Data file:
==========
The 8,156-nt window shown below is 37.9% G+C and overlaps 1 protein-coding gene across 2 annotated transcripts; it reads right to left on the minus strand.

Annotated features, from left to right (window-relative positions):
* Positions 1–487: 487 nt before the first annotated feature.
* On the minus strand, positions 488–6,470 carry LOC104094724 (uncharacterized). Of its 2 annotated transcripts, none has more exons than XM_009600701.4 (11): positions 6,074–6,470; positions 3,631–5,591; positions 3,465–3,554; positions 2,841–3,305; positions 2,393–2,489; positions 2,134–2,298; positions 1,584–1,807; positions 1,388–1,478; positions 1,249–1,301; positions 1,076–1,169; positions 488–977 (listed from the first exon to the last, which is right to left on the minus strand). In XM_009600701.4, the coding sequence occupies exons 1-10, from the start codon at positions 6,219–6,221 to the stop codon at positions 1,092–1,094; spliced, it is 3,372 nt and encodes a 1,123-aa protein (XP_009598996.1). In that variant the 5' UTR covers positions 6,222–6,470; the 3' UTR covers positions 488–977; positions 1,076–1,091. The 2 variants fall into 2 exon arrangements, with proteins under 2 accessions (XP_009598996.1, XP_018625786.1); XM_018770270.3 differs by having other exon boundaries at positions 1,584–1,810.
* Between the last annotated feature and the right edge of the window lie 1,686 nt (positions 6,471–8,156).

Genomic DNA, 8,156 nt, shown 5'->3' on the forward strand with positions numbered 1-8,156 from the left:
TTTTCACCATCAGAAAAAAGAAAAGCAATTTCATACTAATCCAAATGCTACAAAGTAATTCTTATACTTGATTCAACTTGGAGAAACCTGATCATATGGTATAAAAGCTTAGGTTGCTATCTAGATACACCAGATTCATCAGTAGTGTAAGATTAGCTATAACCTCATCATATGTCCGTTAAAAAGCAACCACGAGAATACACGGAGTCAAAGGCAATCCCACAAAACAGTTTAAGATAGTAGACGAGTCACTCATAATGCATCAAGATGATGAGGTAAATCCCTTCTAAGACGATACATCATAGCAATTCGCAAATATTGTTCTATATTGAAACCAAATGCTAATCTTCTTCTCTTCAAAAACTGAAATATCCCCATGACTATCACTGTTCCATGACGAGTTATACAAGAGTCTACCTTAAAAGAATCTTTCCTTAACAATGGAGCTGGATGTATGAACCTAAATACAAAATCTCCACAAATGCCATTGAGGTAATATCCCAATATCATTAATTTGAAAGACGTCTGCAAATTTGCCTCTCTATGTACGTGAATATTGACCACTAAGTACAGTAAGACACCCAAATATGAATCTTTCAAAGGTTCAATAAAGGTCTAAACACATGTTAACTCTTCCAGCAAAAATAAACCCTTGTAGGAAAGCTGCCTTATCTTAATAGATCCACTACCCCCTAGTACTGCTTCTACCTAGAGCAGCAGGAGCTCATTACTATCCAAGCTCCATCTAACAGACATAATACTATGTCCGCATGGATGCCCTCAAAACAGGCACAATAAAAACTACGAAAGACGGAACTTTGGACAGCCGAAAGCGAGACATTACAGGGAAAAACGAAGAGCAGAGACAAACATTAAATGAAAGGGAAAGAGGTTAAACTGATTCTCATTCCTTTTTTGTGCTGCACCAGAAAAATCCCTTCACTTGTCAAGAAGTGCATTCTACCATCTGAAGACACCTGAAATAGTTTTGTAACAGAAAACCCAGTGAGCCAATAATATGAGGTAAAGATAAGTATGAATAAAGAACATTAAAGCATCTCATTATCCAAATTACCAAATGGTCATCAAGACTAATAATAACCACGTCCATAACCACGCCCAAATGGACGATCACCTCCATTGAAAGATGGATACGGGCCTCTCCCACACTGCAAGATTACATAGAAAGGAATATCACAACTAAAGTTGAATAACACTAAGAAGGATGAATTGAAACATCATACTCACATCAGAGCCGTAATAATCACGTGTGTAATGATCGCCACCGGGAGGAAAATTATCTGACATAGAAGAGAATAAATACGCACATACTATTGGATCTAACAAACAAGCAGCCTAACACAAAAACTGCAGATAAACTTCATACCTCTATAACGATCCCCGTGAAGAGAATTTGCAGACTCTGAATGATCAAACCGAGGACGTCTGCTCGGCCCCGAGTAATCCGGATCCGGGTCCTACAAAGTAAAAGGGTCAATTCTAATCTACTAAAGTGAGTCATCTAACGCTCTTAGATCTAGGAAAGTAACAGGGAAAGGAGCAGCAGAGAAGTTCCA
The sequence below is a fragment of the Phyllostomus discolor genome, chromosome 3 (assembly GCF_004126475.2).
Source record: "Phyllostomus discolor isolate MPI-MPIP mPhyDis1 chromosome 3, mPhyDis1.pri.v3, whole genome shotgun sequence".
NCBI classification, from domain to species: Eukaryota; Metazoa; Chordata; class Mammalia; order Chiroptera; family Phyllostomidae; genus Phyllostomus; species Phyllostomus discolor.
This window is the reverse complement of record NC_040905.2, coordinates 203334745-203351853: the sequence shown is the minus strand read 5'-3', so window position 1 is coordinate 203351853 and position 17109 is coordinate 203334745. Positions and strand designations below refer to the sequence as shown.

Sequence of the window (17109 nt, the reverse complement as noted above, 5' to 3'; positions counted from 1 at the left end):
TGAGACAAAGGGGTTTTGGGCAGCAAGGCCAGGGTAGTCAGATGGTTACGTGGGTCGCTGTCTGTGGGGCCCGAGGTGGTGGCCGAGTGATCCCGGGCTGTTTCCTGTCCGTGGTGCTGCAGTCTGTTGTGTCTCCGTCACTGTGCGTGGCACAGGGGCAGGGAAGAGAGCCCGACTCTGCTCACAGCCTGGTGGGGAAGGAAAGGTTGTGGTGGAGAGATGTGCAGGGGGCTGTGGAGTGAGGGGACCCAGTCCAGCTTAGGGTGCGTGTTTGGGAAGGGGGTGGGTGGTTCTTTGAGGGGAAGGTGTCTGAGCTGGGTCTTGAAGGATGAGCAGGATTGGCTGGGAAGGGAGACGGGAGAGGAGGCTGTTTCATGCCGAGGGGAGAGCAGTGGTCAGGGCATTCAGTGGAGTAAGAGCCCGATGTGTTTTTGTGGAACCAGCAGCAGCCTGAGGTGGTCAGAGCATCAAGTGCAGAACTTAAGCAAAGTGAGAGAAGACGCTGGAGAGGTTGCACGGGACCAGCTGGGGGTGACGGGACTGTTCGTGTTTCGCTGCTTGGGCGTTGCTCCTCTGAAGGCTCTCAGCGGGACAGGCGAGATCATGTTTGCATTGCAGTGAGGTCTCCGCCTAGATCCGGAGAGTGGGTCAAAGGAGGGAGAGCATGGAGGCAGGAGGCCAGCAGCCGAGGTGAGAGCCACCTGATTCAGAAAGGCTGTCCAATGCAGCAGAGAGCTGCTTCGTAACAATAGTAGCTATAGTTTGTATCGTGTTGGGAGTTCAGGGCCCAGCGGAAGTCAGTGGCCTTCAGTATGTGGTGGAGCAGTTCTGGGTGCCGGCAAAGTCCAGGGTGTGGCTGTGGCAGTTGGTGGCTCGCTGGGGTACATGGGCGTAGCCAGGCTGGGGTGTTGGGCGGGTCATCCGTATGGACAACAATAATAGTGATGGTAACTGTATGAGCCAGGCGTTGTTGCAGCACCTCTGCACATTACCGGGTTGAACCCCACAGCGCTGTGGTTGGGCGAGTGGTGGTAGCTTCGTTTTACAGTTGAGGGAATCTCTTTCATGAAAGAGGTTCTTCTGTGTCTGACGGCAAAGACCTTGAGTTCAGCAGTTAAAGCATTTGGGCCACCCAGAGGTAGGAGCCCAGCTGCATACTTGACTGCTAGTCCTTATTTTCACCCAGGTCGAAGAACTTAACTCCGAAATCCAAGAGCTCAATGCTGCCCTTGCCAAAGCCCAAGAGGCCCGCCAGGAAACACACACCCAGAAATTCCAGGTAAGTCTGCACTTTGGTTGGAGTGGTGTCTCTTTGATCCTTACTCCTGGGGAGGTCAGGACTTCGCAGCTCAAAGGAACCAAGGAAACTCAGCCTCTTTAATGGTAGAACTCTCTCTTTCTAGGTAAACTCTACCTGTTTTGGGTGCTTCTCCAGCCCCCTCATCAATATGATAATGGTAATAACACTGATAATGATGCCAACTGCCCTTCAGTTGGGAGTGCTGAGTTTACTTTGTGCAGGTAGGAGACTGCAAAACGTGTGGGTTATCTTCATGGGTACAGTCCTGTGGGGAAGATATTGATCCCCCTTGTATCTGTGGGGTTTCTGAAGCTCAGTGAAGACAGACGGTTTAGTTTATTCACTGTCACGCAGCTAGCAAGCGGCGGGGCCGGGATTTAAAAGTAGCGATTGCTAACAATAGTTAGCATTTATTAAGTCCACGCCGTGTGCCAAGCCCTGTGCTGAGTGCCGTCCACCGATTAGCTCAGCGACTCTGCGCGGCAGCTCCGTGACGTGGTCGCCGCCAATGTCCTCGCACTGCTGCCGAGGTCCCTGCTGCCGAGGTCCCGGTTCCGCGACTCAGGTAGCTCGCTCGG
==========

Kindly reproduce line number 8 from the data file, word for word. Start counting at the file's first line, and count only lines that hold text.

The sequence below is a fragment of the Phyllostomus discolor genome, chromosome 3 (assembly GCF_004126475.2).